Usually, at CES 2017, we tend to see what the future of cars will look like, specifically self-driving cars. Plenty have already shown their potential futures off to the public such as Mercedez-Benz, but one company who recently scored big with the refreshed Pacifica minivan is looking to throw another hat into the ring, this time with a target of millennials.
Meet the Chrysler Portal concept car. No, it’s not a minivan, but at the same time, it is. See, Chrysler isn’t calling it a “minivan,” per se, but they are targeting millennials and their families by implementing various technologies this particular group of people have already grown accustomed to. In addition, the company’s also calling the vehicle a “family car,” and we all know the definition of that is basically a minivan.
Chrysler says they used a team of millennials to design and build the Portal from the inside out, complete with various technologies and features the younger audience will appreciate. For instance, facial recognition helps to set profiles for various drivers in order to make the car comfortable and to their liking when they get behind the wheel, a bunch of cameras in each seat are present for selfies, Personal Zoned Audio lets passengers and drivers listen to one’s own music without overlaps (in other words, headphones without headphones), seamless integration with one’s phone or tablet allows for a more customized experience based on one’s habits with his or her own portable devices, and Level 3 (or possibly Level 4 thanks to a software upgrade) self-driving mode will allow drivers to become passengers and be taken to their destination without having to worry about turning the wheel. All of this technology is available in the Portal, but it’s anyone’s guess as to whether half of it is even useful or not.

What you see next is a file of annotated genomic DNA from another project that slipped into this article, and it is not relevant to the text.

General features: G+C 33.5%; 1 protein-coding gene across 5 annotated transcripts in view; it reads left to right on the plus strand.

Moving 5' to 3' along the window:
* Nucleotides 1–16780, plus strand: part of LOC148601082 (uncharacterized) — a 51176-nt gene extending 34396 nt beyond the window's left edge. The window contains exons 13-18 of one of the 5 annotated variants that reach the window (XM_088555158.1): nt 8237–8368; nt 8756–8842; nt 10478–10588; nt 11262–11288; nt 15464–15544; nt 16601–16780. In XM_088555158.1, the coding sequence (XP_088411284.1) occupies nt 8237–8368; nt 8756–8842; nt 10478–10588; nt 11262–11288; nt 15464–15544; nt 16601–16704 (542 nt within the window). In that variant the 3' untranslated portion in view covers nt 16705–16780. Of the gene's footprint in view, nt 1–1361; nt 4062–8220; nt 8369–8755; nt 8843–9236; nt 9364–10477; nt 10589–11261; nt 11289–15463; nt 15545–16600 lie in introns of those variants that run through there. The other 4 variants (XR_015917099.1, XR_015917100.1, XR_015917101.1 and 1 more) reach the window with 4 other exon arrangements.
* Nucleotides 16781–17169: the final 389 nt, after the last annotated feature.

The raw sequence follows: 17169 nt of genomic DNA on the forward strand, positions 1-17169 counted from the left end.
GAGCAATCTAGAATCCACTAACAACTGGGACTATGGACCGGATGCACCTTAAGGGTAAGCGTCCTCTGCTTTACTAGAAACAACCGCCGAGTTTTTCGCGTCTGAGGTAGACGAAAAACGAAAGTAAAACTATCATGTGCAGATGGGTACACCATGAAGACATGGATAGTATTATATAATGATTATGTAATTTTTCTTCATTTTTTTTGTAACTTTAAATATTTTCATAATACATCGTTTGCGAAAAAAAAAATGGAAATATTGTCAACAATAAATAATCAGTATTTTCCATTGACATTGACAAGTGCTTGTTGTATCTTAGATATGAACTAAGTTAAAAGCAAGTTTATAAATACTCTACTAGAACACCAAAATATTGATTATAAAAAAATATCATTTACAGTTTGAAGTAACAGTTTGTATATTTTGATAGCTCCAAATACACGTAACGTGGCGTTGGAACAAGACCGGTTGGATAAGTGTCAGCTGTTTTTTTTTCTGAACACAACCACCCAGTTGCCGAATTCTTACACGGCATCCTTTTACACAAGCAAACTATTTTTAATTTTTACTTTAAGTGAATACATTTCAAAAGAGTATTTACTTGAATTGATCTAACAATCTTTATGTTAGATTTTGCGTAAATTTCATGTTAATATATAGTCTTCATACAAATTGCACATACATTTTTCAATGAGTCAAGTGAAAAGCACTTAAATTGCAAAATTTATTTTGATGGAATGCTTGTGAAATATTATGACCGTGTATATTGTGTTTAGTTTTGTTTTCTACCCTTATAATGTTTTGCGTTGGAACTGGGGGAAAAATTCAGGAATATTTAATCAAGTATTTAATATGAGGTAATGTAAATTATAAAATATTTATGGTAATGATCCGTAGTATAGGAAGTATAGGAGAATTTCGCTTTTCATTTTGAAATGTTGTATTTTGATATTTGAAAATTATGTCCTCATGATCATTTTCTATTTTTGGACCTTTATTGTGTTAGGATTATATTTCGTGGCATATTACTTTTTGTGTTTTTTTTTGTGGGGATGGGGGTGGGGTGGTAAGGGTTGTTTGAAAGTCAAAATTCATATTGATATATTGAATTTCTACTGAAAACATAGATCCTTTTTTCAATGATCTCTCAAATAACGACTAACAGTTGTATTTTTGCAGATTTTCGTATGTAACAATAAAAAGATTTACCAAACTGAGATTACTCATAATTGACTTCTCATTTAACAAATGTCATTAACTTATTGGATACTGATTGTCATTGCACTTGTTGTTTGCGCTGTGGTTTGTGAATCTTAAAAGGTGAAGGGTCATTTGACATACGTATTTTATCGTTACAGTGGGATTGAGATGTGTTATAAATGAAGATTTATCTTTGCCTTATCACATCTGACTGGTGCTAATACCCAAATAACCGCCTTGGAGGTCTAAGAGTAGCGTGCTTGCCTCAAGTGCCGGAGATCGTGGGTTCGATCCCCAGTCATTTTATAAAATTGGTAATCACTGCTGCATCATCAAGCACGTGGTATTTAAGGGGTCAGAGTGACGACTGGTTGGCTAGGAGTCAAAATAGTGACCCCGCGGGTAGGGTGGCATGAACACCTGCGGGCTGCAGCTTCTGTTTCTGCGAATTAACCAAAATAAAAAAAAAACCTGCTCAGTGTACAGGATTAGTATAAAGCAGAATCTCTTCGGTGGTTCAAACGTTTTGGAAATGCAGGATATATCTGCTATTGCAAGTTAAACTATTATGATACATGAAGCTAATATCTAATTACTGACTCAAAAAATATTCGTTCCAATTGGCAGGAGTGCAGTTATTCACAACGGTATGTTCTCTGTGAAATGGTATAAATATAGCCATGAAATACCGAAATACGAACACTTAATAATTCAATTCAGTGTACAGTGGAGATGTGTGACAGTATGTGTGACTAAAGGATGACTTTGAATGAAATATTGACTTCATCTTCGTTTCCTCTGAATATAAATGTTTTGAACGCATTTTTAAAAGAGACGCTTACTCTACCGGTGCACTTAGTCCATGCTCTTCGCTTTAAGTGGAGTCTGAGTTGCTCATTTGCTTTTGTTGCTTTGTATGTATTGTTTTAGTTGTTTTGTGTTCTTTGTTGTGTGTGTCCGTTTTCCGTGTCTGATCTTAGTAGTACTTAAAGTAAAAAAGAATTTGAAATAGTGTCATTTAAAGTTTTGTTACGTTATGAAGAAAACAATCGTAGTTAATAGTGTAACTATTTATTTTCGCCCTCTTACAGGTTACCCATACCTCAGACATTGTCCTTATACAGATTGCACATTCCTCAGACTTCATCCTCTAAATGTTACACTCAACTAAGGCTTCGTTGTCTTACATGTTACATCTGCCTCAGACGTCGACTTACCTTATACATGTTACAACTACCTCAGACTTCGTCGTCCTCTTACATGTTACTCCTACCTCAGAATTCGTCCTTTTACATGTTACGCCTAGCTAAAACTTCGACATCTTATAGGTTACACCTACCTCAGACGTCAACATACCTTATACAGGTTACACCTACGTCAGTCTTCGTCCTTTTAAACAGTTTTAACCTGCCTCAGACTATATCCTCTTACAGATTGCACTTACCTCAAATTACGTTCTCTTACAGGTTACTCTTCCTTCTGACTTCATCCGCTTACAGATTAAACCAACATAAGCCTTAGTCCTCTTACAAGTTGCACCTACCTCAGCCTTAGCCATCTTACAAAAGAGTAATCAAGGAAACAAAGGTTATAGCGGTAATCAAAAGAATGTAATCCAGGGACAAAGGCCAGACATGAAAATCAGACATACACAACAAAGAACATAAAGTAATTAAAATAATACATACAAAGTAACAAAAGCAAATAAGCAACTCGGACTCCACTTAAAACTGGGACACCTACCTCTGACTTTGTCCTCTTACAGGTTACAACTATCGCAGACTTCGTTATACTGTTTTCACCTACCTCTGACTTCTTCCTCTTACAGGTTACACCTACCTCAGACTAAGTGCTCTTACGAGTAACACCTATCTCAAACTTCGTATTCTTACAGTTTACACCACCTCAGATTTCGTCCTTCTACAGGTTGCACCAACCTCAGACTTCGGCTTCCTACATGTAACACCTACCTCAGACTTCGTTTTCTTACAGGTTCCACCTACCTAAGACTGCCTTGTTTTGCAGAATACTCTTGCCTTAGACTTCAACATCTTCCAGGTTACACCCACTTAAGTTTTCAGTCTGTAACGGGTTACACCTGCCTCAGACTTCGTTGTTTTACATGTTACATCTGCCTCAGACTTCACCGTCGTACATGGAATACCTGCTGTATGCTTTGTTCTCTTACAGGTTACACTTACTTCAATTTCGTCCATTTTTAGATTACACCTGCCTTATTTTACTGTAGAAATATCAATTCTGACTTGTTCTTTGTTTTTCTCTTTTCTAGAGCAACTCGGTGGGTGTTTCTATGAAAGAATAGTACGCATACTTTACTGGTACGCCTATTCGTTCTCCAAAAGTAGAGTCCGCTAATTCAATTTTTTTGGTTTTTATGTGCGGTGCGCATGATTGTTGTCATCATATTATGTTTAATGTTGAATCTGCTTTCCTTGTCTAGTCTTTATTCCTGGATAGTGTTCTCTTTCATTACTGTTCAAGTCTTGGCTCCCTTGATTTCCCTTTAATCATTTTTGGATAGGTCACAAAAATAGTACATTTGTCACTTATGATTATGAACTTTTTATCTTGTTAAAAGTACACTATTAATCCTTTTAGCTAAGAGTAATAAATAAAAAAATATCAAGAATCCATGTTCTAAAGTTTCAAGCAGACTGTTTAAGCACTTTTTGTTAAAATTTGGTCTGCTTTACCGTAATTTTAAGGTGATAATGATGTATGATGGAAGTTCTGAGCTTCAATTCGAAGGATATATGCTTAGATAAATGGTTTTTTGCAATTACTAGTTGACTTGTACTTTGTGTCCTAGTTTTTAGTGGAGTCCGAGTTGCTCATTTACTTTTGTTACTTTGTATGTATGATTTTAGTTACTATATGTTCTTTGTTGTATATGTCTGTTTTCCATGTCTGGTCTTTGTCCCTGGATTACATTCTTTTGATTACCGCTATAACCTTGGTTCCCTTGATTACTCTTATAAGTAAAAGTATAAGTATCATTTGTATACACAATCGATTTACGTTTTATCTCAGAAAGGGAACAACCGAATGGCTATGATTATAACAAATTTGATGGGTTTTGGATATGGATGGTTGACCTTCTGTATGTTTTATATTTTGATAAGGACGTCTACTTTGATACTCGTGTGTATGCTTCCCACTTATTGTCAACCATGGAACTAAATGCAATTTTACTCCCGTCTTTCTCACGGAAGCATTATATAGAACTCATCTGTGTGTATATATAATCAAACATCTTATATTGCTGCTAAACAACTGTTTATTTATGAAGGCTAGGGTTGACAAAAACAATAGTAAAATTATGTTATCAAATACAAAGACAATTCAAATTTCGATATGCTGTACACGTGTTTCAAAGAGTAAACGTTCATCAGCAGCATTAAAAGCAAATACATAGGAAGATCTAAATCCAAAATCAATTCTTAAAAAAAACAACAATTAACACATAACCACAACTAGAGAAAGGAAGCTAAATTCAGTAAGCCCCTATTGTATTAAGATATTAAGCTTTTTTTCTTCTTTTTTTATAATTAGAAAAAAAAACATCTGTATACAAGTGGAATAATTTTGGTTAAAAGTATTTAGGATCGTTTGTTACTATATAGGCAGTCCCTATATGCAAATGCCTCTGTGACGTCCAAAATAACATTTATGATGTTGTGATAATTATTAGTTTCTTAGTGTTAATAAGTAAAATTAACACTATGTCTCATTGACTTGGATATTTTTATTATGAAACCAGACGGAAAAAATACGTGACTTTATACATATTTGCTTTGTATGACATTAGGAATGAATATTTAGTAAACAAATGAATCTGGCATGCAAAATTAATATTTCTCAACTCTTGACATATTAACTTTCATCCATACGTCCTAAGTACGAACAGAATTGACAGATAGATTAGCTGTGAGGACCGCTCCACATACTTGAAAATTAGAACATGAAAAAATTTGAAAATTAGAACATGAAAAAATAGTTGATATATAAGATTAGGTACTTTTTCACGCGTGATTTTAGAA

In terms of the naming, the Portal likely got its title from the doors on either side of the car that open like elevator doors, creating a “portal,” if you will, for passengers to enter. Once inside, you’ll notice “an impressive degree of flexibility between seating and cargo configurations” alongside a unique “third space” which “provides an alternative environment between work and home.” Whatever that means.
Since Chrysler’s own description of the rest of the interior of the Portal is so priceless, I’m gonna include it below just for the heck of it. You’re welcome, world.
Spacious and modern, the interior features soft, clean, sculptural lines that are colored in a mix of neutral and grey hues accented by jewel tones; the interior space takes advantage of a tasteful and elegant mix of textures and materials.
Premium seating is standard for all occupants with thin-design seats that fold flat, fold up and slide fore/aft on a track system for ultimate flexibility. The seats mount to tracks embedded in the floor. This enables the seats to move the full length of the vehicle and, if needed, to be removed easily from the rear of the vehicle.
There’s even a custom light pattern on the body of the Portal, so no matter what mode the car is in (e.g. driving, locked, unlocked), it’ll indicate via a custom light setting.
The lighting on the Chrysler Portal concept is an interactive experience, as well as a communication tool. The vehicle is equipped with full-color, changing LED lighting on the front, side portals and rear. Not only can the light take on different colors, it can have a swiping or animated appearance. Interactive ground projection and portal lighting are available in infinite colors that can be tailored for personal, business or drive settings, such as when the vehicle is parked, locked/unlocked or in autonomous mode.
Since this is an electric car, the Portal features a battery that can last 250 miles on a full charge. You’ll be able to charge the vehicle quickly thanks to 350 kilowatt DC Fast Charge, while the industry-accepted Combined Charging System (CCS) plug is used for charging and the Chrysler winged badge is used as a charging indicator.
All in all, there’s a lot going on in this car. Chrysler says this is their target approach for the family vehicle in 2020, but as we’re still three years away from this time and the Portal is still considered a concept, lots of things will likely change. For instance, I can’t really see those selfie cameras sticking around too much longer, while the design will probably receive the majority of the change. Nevertheless, for those curious, you can read more about the Chrysler Portal here.
Now we just wait for Chrysler to tell us when the Portal will be available and how much it’ll cost.